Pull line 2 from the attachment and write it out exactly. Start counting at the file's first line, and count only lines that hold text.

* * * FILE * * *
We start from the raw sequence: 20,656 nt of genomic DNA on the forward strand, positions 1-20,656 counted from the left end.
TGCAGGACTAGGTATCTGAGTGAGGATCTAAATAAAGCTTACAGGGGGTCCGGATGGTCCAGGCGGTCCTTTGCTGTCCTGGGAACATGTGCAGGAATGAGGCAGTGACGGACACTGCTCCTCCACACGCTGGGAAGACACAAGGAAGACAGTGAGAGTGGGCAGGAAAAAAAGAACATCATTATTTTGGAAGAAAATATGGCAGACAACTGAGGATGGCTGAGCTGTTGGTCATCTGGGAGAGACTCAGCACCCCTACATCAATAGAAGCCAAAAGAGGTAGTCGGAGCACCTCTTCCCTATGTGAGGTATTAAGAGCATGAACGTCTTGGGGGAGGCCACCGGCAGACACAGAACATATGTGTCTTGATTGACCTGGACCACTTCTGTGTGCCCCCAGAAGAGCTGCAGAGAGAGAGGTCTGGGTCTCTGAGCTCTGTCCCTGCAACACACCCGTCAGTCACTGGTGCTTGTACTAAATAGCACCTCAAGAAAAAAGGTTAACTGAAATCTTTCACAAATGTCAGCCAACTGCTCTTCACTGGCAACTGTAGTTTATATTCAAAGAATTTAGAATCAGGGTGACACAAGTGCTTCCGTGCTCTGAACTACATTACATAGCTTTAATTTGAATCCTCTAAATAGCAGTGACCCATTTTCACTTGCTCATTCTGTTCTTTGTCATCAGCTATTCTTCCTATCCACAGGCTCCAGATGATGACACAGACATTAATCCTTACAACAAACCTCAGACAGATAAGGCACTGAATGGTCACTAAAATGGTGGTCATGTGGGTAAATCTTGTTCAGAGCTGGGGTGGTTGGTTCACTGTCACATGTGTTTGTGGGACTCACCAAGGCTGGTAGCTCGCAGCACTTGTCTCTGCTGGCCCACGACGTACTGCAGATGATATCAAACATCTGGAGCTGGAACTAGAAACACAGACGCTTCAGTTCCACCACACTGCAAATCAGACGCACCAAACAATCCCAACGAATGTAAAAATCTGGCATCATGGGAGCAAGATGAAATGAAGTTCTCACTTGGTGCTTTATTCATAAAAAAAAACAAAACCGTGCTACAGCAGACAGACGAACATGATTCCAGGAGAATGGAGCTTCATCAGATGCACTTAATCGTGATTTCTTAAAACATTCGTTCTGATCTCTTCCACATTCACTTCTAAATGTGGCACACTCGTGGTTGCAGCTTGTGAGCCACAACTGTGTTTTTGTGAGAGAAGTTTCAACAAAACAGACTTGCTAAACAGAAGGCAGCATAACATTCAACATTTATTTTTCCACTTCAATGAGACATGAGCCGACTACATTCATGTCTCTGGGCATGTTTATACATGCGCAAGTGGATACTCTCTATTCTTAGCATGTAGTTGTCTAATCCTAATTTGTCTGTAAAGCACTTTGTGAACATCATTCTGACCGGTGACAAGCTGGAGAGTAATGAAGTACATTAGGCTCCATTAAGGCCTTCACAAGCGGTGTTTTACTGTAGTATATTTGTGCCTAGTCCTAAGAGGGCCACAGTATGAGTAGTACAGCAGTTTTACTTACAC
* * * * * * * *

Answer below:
TGCAGGACTAGGTATCTGAGTGAGGATCTAAATAAAGCTTACAGGGGGTCCGGATGGTCCAGGCGGTCCTTTGCTGTCCTGGGAACATGTGCAGGAATGAGGCAGTGACGGACACTGCTCCTCCACACGCTGGGAAGACACAAGGAAGACAGTGAGAGTGGGCAGGAAAAAAAGAACATCATTATTTTGGAAGAAAATATGGCAGACAACTGAGGATGGCTGAGCTGTTGGTCATCTGGGAGAGACTCAGCACCCCTACATCAATAGAAGCCAAAAGAGGTAGTCGGAGCACCTCTTCCCTATGTGAGGTATTAAGAGCATGAACGTCTTGGGGGAGGCCACCGGCAGACACAGAACATATGTGTCTTGATTGACCTGGACCACTTCTGTGTGCCCCCAGAAGAGCTGCAGAGAGAGAGGTCTGGGTCTCTGAGCTCTGTCCCTGCAACACACCCGTCAGTCACTGGTGCTTGTACTAAATAGCACCTCAAGAAAAAAGGTTAACTGAAATCTTTCACAAATGTCAGCCAACTGCTCTTCACTGGCAACTGTAGTTTATATTCAAAGAATTTAGAATCAGGGTGACACAAGTGCTTCCGTGCTCTGAACTACATTACATAGCTTTAATTTGAATCCTCTAAATAGCAGTGACCCATTTTCACTTGCTCATTCTGTTCTTTGTCATCAGCTATTCTTCCTATCCACAGGCTCCAGATGATGACACAGACATTAATCCTTACAACAAACCTCAGACAGATAAGGCACTGAATGGTCACTAAAATGGTGGTCATGTGGGTAAATCTTGTTCAGAGCTGGGGTGGTTGGTTCACTGTCACATGTGTTTGTGGGACTCACCAAGGCTGGTAGCTCGCAGCACTTGTCTCTGCTGGCCCACGACGTACTGCAGATGATATCAAACATCTGGAGCTGGAACTAGAAACACAGACGCTTCAGTTCCACCACACTGCAAATCAGACGCACCAAACAATCCCAACGAATGTAAAAATCTGGCATCATGGGAGCAAGATGAAATGAAGTTCTCACTTGGTGCTTTATTCATAAAAAAAAACAAAACCGTGCTACAGCAGACAGACGAACATGATTCCAGGAGAATGGAGCTTCATCAGATGCACTTAATCGTGATTTCTTAAAACATTCGTTCTGATCTCTTCCACATTCACTTCTAAATGTGGCACACTCGTGGTTGCAGCTTGTGAGCCACAACTGTGTTTTTGTGAGAGAAGTTTCAACAAAACAGACTTGCTAAACAGAAGGCAGCATAACATTCAACATTTATTTTTCCACTTCAATGAGACATGAGCCGACTACATTCATGTCTCTGGGCATGTTTATACATGCGCAAGTGGATACTCTCTATTCTTAGCATGTAGTTGTCTAATCCTAATTTGTCTGTAAAGCACTTTGTGAACATCATTCTGACCGGTGACAAGCTGGAGAGTAATGAAGTACATTAGGCTCCATTAAGGCCTTCACAAGCGGTGTTTTACTGTAGTATATTTGTGCCTAGTCCTAAGAGGGCCACAGTATGAGTAGTACAGCAGTTTTACTTACAC